Student Understandings of Numeracy Problems: Semantic Alignment and Analogical Reasoning

By Davis, James | Australian Mathematics Teacher, Summer 2013 | Go to article overview

Student Understandings of Numeracy Problems: Semantic Alignment and Analogical Reasoning


Davis, James, Australian Mathematics Teacher


Introduction

Despite compulsory mathematics throughout primary and junior secondary schooling, many schools across Australia continue in their struggle to achieve satisfactory numeracy levels. Numeracy is not a distinct subject in school curriculum, and in fact appears as a general capability in the Australian Curriculum, wherein all teachers across all curriculum areas are responsible for numeracy. This general capability approach confuses what numeracy should look like, especially when compared to the structure of numeracy as defined on standardised national tests. In seeking to define numeracy, schools tend to look at past NAPLAN papers, and in doing so, we do not find examples drawn from the various aspects of school curriculum. What we find are more traditional forms of mathematical worded problems.

In mathematics, worded problems tend to be associated with teaching contextualised mathematics, aiming towards relational understanding in mathematics, rather than superficial instrumental understanding (Skemp, 1989). Given the heavy content of the Australian curriculum, the use of rich, context based mathematics is not a common approach to teaching mathematics. Teaching the contexts, as well as the mathematics, is often too time consuming for most schools. In cases where context, relational understanding and the use of analogies have been studied, the involvement students have in the analogical reasoning processes have been limited (Richland, Holyoak & Stigler, 2004). This limited student control over the reasoning processes is a possible reason why students misunderstand worded problems (Richland, Holyoak & Stigler, 2004). As a consequence, the teaching of mathematical worded problems is not something that happens in great depth in mathematics classrooms, and it certainly does not happen in the form of numeracy, in other curriculum areas.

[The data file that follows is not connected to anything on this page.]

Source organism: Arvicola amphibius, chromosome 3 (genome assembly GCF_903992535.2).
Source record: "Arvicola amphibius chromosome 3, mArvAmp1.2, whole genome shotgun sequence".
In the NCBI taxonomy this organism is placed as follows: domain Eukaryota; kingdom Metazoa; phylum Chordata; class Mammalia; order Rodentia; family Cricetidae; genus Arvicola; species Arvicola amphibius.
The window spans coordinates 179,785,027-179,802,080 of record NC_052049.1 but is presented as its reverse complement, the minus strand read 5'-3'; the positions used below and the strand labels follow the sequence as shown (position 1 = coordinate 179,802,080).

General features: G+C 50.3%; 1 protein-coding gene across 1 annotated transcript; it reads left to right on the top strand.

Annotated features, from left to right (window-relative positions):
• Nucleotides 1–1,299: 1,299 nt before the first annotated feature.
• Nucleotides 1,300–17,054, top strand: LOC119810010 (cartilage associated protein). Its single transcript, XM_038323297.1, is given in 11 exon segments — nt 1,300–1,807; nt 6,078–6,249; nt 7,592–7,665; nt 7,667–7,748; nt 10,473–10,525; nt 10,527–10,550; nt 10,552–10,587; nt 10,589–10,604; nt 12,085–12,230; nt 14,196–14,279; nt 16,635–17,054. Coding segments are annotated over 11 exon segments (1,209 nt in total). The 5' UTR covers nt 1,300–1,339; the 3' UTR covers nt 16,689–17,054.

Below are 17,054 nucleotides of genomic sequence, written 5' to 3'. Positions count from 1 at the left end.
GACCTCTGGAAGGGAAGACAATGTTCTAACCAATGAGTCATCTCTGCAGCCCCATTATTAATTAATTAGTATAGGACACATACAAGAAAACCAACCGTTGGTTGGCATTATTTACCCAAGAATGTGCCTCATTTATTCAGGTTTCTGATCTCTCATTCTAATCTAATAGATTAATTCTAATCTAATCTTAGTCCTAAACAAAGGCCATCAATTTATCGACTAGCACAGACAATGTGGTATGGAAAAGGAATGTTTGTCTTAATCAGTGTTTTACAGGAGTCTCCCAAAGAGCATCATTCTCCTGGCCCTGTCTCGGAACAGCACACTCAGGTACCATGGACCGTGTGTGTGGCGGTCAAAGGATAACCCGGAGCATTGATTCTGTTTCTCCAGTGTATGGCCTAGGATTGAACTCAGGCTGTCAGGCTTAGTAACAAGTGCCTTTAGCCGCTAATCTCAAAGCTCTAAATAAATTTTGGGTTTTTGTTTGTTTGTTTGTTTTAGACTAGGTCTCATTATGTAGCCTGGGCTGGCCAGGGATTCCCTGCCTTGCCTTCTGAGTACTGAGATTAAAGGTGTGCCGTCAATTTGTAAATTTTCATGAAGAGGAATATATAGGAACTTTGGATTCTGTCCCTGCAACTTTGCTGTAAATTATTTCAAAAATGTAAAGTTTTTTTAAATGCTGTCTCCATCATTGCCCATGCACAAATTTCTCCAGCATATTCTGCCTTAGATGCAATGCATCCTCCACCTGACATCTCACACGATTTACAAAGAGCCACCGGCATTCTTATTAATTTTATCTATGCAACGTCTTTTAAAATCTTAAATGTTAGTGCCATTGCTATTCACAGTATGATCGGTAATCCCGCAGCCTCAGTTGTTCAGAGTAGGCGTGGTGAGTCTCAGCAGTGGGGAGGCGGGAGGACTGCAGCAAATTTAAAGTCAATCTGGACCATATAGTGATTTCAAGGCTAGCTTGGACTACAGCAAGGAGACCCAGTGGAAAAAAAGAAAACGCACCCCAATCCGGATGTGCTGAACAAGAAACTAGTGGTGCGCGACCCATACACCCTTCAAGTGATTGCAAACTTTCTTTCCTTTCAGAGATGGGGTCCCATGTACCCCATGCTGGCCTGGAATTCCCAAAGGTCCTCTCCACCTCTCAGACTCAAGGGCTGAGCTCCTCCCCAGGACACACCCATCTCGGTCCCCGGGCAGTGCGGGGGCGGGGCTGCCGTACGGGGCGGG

Identifying the difficulty students experience with worded problems, one school has sought to address this by explicitly teaching students to interpret and understand numeracy worded problems. The aim of this paper is to present a theoretical rationale for this school's approach, and to describe the methodology and teaching experiences of an innovative extra numeracy program for Year 9 students.

Study method and context

This study is an analysis of one schools approach to addressing low levels of numeracy. The school is a state high school in regional southern Queensland with approximately 1000 students. The primary barrier to students achieving better numeracy outcomes was identified in terms of the specific literacy requirements for solving worded problems. These worded problems appear in NAPLAN tests, and as such they define the nature of required numeracy skills in our schools.

Numeracy: A cognitive sciences perspective

A cognitive sciences perspective may view numeracy worded problems as simplistic, contrived situations to represent context, involving relationships between concrete objects or illustrations that require resolution using quantitative methods. Understanding the language of the problem and relating the language to mathematics requires a unique set of cognitive skills. These cognitive skills may be defined conceptually, in terms of semantic alignment and analogical reasoning.

Semantic alignment refers to the alignment of the text of worded problems with an intended mathematical structure that will lead to a solution. This results in a unique textual structure that requires students' to possess an ability to follow a specialised set of rules to comprehend the language of worded problems. These rules are often not self evident to the student, nor to the teacher. These semantic rules tend to be embedded in worded problems and appear to be taken for granted by educators (Bassok, 2001). For this reason, worded problems adopt unique text characteristics, constructed by educators to omit irrelevant text. …

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